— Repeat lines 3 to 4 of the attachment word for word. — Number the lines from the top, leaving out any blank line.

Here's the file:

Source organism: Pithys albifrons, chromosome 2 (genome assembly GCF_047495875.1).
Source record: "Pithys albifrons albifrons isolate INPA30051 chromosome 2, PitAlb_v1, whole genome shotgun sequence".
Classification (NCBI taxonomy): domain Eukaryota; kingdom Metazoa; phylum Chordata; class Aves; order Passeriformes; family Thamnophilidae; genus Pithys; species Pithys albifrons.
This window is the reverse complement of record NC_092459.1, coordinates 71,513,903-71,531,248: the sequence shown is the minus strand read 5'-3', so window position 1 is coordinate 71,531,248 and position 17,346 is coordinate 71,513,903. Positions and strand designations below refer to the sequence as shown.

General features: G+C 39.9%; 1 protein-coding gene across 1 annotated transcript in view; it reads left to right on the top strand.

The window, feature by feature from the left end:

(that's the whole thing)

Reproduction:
Classification (NCBI taxonomy): domain Eukaryota; kingdom Metazoa; phylum Chordata; class Aves; order Passeriformes; family Thamnophilidae; genus Pithys; species Pithys albifrons.
This window is the reverse complement of record NC_092459.1, coordinates 71,513,903-71,531,248: the sequence shown is the minus strand read 5'-3', so window position 1 is coordinate 71,531,248 and position 17,346 is coordinate 71,513,903. Positions and strand designations below refer to the sequence as shown.